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Letter: NVUSD needs Robin Jankiewicz

  • Updated

I would like to share with our community why I am in support of Napa Valley Unified School District Trustee District 1 candidate for school board Robin Jankiewicz.

I have been a longtime public-school advocate in Napa as a teacher and coach, a parent, and active fundraiser for all our public schools. I have sat through several districtwide committee and board meetings over the years listening to parents, teachers, and community members voice their opinions, wants and needs. I have been that parent who took issue with decisions made by our district and chose to participate in committees to help bring about change that made more fiscally solvent sense.

For instance, I worked with the district to help encourage the leadership to move to a self-operating model for our food services so that we could not only be more responsible with our finances, but also offer more local, healthy food options. It took years, research and cooperative action to get to where we are today, with our food service being named one of the top programs in California. The end result was well worth the effort.

It was the NVUSD school board who listened to our plea, researched the evidence presented, and supported the model to change to self-operating, because it made financial sense. Financial knowledge is what is desperately needed for school board members. We need board members who are familiar with the students we serve, the variety of needs they have, and how we can responsibly fund our schools with the annual monies allocated by the State.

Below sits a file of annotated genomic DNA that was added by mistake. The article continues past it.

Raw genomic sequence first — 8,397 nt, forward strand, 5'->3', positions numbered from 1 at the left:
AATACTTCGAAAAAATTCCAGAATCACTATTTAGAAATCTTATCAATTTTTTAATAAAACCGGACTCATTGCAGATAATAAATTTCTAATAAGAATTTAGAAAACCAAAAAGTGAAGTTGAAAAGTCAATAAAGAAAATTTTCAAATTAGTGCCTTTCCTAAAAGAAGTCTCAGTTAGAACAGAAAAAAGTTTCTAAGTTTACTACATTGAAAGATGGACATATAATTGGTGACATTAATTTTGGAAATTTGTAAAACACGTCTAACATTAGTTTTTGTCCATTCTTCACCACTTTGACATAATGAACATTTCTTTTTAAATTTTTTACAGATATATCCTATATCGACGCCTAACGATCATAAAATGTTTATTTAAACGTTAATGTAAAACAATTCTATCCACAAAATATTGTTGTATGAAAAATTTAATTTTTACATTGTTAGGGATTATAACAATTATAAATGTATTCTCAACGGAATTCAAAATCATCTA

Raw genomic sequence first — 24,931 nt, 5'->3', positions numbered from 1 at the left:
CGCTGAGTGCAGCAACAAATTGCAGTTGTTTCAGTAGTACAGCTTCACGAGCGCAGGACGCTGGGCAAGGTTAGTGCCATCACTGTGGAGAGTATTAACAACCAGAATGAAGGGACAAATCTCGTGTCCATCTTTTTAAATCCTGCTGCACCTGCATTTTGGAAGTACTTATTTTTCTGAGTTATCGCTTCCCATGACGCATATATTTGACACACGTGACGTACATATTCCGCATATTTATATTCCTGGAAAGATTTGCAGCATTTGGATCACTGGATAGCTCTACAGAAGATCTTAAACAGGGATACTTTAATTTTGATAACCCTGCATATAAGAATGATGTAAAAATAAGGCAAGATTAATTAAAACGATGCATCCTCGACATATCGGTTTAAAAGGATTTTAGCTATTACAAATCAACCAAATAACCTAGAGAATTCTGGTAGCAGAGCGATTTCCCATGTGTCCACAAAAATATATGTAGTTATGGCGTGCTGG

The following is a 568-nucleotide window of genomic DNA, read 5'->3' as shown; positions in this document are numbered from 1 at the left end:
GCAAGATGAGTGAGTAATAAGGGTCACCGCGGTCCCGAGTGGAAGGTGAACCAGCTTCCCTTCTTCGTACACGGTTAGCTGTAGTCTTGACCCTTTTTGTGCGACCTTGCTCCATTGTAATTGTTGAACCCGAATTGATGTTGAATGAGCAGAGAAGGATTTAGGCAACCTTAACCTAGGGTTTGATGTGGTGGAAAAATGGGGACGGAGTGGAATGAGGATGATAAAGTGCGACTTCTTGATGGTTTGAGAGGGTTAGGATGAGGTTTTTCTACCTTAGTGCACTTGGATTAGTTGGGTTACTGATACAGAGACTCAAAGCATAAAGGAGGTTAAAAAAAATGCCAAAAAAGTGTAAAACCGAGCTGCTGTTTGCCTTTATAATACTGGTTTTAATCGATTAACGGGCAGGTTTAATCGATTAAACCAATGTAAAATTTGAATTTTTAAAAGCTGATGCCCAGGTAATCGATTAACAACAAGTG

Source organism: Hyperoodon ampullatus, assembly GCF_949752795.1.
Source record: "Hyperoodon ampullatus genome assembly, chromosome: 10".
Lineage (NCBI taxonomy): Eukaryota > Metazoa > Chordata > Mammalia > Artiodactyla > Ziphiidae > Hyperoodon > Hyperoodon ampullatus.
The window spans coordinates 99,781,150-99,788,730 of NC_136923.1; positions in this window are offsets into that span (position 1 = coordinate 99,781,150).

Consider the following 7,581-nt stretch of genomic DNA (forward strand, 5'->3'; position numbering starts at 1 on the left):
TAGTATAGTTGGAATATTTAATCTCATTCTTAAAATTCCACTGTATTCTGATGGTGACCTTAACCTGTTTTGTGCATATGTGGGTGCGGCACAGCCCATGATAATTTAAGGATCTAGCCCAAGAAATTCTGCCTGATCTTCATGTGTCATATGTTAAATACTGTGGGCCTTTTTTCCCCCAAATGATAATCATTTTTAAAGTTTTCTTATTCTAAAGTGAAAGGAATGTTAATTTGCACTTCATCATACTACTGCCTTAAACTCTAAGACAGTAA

Schools are funded through daily average attendance, with most of that money going to salaries. Our declining enrollment has been forecast for years; it takes an even more savvy and experienced financial mind to help in leading our district through these challenging times.

Robin Jankiewicz is that person. Her experience on the board and background in finance is crucial to navigating NVUSD through the next several years.

Robin’s finance background, creative mind and due diligence has been proven. When Robin signed on to be a board member, we were at a 3% reserve and heading toward conservatorship, meaning the state was about to take over. Our current board has had to make some tough decisions, but those decisions kept us out of financial ruin and away from irresponsible spending of tax dollars.

We elect officials to be servants who are required to make fiscally solvent decisions and not jump at any idea that clearly doesn’t serve the needs of the entire district student body.

As a resident of Napa since 1986 and a District 1 resident who has seen four schools close in my area, I know firsthand how the valley population is changing.

Second home buyers, retired adults, and the high cost of housing for first time home buyers all contribute to who can live here. Fewer children live in rural Napa these days; this is why District 1 has had to close four schools over the last 15 years. We need a trustee who can make those tough decisions based on fiscally solvent evidence and that person is Robin Jankiewicz.

Robin is smart, conscientious and honest, and keeps our 16,000 students in mind with every decision she makes.

Katie Aaron


Everywhere, it seems, back-to-school has been shadowed by worries of a teacher shortage. The U.S. education secretary has called for investment to keep teachers from quitting. A teachers union leader has described it as a five-alarm emergency. News coverage has warned of a crisis in teaching. In reality, there is little evidence to suggest teacher turnover has increased nationwide or educators are leaving in droves. Certainly, many schools have struggled to find enough educators. But the challenges are related more to hiring, especially for non-teaching staff positions. Schools flush with federal pandemic relief money are creating new positions and struggling to fill them at a time of low unemployment and stiff competition for workers of all kinds. Since well before the COVID-19 pandemic, schools have had difficulty recruiting enough teachers in some regions, particularly in parts of the South. Fields like special education and bilingual education also have been critically short on teachers nationwide.

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